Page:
About 15 minutes later the narrows opened up into the SE end of Lynx and knowing this route from the past I knew it was time to wet a line. Darren and I started trolling and almost immediately I hooked into a nice lake trout just past the first campsite. After a good battle we skillfully flipped the fish into the canoe. It was a good 3 lbs. and perfect for shore lunch. We never bring a net is it can be quite cumbersome to carry in and we like to give the fish a chance. Lost many a fish at the boat over the years as a result.

The rest of the group pressed on ahead of us and set up camp at the northern campsite. This site is adjacent to the portage into Luckless Lake, which is only a short 595 m carry and a good option for fishing. Luckless, contrary to itís name, has proven very lucky for lake trout fishing over the years and shows as only having brookies in the "Fishing in Algonquin" guide. The Lynx site we were staying at is just a short walk away from Luckless and itís a good idea to leave a canoe behind at the end of the portage for easy fishing.

Lynx Lake has always been a favourite of Daveís and mine. Dave and I have been tripping together in Algonquin for the past 15 years. At the age of 35 thatís a good portion of our lives with many memories attached. Lynx is a smaller sized lake that is usually protected from the wind and has a beautiful view looking south with a small island in the NW corner. One feature I find attractive about Lynx is the back bay to the south, which is totally secluded and is basically like a separate lake. Dave and I have been to Lynx five times and have rarely seen anyone travelling through. Over the years we have caught both lake trout and brook trout. However, the brook trout fishing has been a bit tough in recent years. There used to be a Ranger Cabin located in the field directly to the north of the site on Lynx. All that remains is the clearing riddled with old artifacts and saw blades from the past. New tree growth and foliage is quickly reclaiming the field, which has been noticeable over the past several years.


Lynx Lake Campsite

Upon arriving at camp, Darren and I noticed that everything including the tents where set up which meant less work for us. After setting foot on shore with my fresh catch of lake trout, everyone was surprised. Apparently no one heard the commotion on the water, not paying any attention to us. What else is new? After cleaning the fish we prepared dinner and began to unwind after a long day of paddling. It was a cool crisp evening and the temperature was dropping fast. The echo of the spring peepers (frogs) could be heard everywhere as we prepared our campfire to keep us warm. We would all sleep well this night.

May 6   Lynx Lake

It was Saturday morning and we awoke to the "pitter patter" of what sounded like raindrops pounding hard on the tent. It was 6:00 a.m. and I was contemplating whether to try some fishing, however the discouraging weather kept me in the tent until 8:00 a.m. After popping my head out of the tent my jaw dropped with the sight of steady snow flurries in the air. I could hardly believe what I saw! Soon afterwards the rest of the gang awoke and reluctantly gathered at the fire pit where Dave had a good fire going. The flurries were strong and at times would then taper off, a cycle that would continue for balance of the morning. The sight of snow was disheartening indeed, but it did not break our morale. A few of the guys decided to venture out to try some fishing.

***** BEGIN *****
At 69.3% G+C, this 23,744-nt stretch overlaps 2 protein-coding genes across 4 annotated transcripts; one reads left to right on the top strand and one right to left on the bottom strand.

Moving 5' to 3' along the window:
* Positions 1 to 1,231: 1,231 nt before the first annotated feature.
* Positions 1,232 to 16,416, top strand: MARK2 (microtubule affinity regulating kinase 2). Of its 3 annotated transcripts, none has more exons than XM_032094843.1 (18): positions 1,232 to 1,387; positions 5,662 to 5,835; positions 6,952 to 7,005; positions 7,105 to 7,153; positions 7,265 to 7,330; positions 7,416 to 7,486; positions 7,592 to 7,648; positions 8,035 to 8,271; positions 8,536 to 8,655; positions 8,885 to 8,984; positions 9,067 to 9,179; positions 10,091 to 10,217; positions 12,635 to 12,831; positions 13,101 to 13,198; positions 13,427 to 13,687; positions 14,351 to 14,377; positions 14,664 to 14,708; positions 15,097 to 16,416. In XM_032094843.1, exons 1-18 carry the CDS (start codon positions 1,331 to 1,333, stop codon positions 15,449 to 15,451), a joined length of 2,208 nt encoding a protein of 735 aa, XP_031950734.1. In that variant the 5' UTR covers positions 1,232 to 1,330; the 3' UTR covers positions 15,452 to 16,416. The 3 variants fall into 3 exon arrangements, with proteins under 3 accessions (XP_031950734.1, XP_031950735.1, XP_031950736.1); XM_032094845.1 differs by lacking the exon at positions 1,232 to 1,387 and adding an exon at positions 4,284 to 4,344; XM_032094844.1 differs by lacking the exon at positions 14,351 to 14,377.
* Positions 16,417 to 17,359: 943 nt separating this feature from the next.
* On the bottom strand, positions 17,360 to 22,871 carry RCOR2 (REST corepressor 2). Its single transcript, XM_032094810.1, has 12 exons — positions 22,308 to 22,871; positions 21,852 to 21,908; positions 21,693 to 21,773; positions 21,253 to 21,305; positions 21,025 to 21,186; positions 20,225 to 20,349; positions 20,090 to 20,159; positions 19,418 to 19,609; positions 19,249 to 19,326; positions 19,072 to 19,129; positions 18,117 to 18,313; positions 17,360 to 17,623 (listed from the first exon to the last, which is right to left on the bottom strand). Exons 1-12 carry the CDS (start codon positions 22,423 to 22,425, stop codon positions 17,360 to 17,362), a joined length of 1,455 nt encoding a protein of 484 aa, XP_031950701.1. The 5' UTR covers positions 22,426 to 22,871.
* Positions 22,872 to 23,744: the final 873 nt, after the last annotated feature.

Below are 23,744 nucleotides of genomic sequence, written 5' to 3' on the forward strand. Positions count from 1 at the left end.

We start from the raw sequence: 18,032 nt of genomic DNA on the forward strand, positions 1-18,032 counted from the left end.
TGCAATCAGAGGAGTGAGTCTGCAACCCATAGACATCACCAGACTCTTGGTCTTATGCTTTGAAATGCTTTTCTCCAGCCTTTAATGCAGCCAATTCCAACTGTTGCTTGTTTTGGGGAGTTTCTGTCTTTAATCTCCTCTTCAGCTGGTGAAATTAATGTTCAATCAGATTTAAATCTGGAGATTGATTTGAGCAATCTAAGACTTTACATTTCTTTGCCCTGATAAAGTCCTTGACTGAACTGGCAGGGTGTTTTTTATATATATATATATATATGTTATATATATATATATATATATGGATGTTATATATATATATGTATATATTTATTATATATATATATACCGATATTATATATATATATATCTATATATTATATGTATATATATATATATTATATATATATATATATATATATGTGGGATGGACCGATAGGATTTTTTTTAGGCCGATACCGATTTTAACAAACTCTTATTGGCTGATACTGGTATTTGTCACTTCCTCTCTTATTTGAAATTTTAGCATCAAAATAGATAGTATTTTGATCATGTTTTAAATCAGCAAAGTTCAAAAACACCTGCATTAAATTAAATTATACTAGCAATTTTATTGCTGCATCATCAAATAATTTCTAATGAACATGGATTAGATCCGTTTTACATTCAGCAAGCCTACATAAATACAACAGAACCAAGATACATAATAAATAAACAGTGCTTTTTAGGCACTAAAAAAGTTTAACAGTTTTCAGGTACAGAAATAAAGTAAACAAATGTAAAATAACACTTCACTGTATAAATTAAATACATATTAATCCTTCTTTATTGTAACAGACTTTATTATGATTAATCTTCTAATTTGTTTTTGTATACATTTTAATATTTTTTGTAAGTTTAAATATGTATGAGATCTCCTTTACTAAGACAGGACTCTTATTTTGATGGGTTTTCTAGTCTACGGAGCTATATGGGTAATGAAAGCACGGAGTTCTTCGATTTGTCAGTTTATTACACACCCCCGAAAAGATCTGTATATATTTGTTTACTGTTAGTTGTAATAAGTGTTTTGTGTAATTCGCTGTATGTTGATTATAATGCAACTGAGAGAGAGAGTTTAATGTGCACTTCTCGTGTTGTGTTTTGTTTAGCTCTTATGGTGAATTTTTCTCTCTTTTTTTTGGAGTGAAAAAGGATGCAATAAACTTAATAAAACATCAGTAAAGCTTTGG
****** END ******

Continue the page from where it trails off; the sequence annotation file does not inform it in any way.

Three canoes went out as we launched an all out fishing assault on the lake. We brought along 2 pairs to walkie-talkies to report in our catches. Each canoe with a radio and one left behind at base camp. Reports of the blowing snow and total disbelief could be heard over the radios. Good thing we packed our toques and gloves.


Shawn's Catch

Moments later we could all hear the celebration as Daveís eleven-year-old nephew Shawn reeled in a nice 3 lb. laker the largest fish heís ever caught. It was truly a glorious moment and one that he will always remember. But that was not the end of it. Shawn quickly hooked into yet another laker that was slightly smaller but a respectable size. Yes, we were all letting the kid get the better of us but for a kid these are the types of memories that will last a lifetime. Shawn proudly reported his catch to everyone. We were all looking forward to enjoying a delicious shore lunch Algonquin style and Shawnís catch would be more than enough to feed the 8 of us. Luckily I avoided getting skunked as I hooked and landed a small 16" laker casting to shore. It was quickly released to fight another day. A short time later we all headed back to shore to warm up as by this time we were all cold and damp.